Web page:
By Nakeem Grant
The campaign tour of Sen. Jack Martins, who is running for county executive, arrived at Glen Cove’s Knights of Columbus hall on Monday night.
For an hour and half, Martins shared his political agenda with about 50 people in a town hall format. Accompanied by former Chief Deputy Comptroller Steve Labriola, who is running for county comptroller, and County Clerk Maureen O’Connell, who is running for re-election, Martins was eager to discuss with residents why he would be good for Nassau County.
“With everything that’s going on in the city, it’s very important to have a friend in the county,” Glen Cove Mayor Reggie Spinello said. “Maureen has helped me out on numerous occasions, Steve has helped me through the comptroller’s office, and Jack has counseled me on many different issues. This is a group that really cares.”
One of the first questions residents asked was how Martins would handle the heroin and opioid epidemic. He said he would support local facilities to treat people who overdose.
“If we understand that we’ve had nearly 400 people die in Nassau County alone over the last two years from drug overdose,” he said, “maybe we’d also understand that we have to make an investment in our local community to make sure we have treatment options here.”
Part of the problem, he explained, is that the existing treatment centers release patients too soon. “There are 37 states that have mandatory confinement after overdoses, but not New York,” he said. “If we do it here in Nassau County, Suffolk and Westchester will follow suit, and I guarantee that within a year, New York state will do it. Let’s be aggressive and let’s be bold.”
Labriola said he believed drug dealers should be prosecuted as if they are committing violent crimes. “We need our government to recognize that so that we can end this once and for all,” he said. “This issue has become such a tragedy.”
Another popular topic was the Nassau Interim Finance Authority, which has overseen county finances since 2000. “The key and operative word is interim,” Labriola said. “It was supposed to be short-term and temporary. Seventeen years later they’re still overseeing the county. It’s time for us to move NIFA out and to stand up on our own. We can get there with Jack Martins’ leadership.”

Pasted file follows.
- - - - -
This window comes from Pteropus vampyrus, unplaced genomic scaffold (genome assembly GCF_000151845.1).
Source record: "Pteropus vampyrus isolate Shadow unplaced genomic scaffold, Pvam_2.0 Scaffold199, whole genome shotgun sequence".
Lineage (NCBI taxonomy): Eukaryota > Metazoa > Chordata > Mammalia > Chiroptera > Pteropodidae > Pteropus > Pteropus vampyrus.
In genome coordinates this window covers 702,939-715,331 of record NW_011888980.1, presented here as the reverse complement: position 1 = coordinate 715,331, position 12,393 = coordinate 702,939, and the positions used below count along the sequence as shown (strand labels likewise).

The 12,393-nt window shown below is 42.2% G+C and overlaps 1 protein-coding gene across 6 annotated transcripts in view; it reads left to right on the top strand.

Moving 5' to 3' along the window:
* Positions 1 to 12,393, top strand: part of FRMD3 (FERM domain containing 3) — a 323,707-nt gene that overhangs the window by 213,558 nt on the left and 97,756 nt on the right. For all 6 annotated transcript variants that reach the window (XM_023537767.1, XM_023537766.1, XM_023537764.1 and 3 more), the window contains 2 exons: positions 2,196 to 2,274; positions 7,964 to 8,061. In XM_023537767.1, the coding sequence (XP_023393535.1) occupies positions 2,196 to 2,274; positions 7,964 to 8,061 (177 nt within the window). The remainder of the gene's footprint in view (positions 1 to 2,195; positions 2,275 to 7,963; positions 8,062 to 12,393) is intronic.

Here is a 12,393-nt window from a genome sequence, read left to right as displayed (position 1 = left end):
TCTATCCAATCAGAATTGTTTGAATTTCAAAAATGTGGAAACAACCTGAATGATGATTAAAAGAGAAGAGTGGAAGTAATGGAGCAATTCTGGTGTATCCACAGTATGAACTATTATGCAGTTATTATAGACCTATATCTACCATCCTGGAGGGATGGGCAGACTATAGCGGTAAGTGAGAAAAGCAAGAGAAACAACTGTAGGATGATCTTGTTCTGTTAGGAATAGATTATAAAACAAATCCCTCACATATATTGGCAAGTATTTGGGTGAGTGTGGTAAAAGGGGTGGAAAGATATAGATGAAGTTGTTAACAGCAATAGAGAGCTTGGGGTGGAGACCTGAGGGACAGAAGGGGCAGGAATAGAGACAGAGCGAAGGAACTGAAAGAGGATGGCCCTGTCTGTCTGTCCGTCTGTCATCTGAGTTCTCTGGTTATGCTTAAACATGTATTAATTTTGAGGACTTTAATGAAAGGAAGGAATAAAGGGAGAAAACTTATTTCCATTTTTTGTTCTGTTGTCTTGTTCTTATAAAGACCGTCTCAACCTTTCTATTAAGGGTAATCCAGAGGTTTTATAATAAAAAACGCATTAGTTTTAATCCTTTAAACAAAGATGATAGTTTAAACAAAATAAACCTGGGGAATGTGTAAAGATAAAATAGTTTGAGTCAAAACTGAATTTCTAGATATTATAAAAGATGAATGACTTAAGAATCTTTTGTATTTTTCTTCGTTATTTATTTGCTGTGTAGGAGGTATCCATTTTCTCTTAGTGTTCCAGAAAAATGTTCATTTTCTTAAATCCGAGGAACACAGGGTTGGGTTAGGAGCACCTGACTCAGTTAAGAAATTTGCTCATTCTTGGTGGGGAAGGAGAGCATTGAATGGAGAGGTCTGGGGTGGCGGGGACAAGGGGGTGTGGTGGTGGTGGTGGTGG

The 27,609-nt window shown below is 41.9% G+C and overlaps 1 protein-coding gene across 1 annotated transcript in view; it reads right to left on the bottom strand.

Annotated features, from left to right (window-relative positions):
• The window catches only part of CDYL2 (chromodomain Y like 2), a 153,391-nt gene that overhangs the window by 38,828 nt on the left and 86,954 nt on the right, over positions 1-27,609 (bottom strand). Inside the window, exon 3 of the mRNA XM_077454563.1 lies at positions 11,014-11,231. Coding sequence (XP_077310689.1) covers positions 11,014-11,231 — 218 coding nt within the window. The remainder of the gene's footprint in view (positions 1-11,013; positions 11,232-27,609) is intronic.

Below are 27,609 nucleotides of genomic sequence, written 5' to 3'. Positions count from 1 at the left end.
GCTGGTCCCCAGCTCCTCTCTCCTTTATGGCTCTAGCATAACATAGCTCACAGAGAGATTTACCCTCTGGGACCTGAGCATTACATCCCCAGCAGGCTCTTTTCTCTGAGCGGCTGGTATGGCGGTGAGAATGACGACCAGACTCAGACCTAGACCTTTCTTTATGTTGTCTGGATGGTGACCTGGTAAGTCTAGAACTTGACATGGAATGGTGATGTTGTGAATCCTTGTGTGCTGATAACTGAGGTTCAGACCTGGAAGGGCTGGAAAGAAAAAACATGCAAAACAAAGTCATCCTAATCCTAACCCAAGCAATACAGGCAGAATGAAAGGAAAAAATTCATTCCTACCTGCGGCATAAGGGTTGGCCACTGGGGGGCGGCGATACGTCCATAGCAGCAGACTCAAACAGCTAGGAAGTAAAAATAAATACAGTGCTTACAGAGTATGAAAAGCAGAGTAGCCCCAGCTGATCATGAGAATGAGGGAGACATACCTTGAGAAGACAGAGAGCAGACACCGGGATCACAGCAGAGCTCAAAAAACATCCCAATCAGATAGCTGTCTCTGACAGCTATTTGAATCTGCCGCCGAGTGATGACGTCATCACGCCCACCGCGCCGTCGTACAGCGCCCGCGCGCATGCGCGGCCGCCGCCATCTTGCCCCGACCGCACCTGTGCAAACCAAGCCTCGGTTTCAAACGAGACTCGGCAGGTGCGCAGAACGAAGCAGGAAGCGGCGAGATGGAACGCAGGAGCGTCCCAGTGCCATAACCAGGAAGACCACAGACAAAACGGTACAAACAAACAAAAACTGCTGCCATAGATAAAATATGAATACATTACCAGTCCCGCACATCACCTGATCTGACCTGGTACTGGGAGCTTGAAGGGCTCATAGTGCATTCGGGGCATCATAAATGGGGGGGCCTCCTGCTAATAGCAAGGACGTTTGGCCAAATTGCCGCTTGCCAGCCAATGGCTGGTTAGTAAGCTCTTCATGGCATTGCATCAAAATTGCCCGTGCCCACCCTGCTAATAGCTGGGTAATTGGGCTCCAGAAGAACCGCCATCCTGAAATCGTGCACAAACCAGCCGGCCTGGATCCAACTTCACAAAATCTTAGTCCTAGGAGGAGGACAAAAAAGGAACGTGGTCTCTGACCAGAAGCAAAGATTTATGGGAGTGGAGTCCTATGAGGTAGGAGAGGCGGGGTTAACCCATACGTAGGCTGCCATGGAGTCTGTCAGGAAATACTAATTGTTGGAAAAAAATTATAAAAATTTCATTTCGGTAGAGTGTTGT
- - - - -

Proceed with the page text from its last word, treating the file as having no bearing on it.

“Just so you all know this, I don’t hate NIFA,” Martins said. “I just think that we’re good enough to get rid of them. They have served their purpose, and it’s time for them to go.”
But addressing concerns like this in a public forum, Martins added, is only the first step toward improving the county. “We have to have the ability to hold town hall meetings like this so that those discussions can take place,” he said. “Infrastructure investment, tax assessments, and how we deal with surface water and groundwater have to be addressed.”
Labriola said that with integrity and honesty, he and Martins can represent county residents for years to come. “We are at the crossroads to take Nassau County to the 21st century,” Labriola said. “We want to restore its financial health, improve our infrastructure for the future, create jobs and keep our neighborhoods safe. That’s what we’re supposed to do in government, instead of putting out fires every single day.”
“We run as Republicans and we run as Democrats, but after the election, when we win, we govern everyone,” Martins added. “I think we lose sight of the fact that although we have different opinions, we have to put the partisan stuff aside, we have to work together and we have to build a consensus around our ideas.”
Martins and Labriola also argued that their experience in politics puts them in a better position to improve the county than any other candidates. “We don’t require on-the-job training,” Labriola said. “This is no time for that. We can hit the ground running. We need a fresh start.”
“We are the fresh start,” Martins added.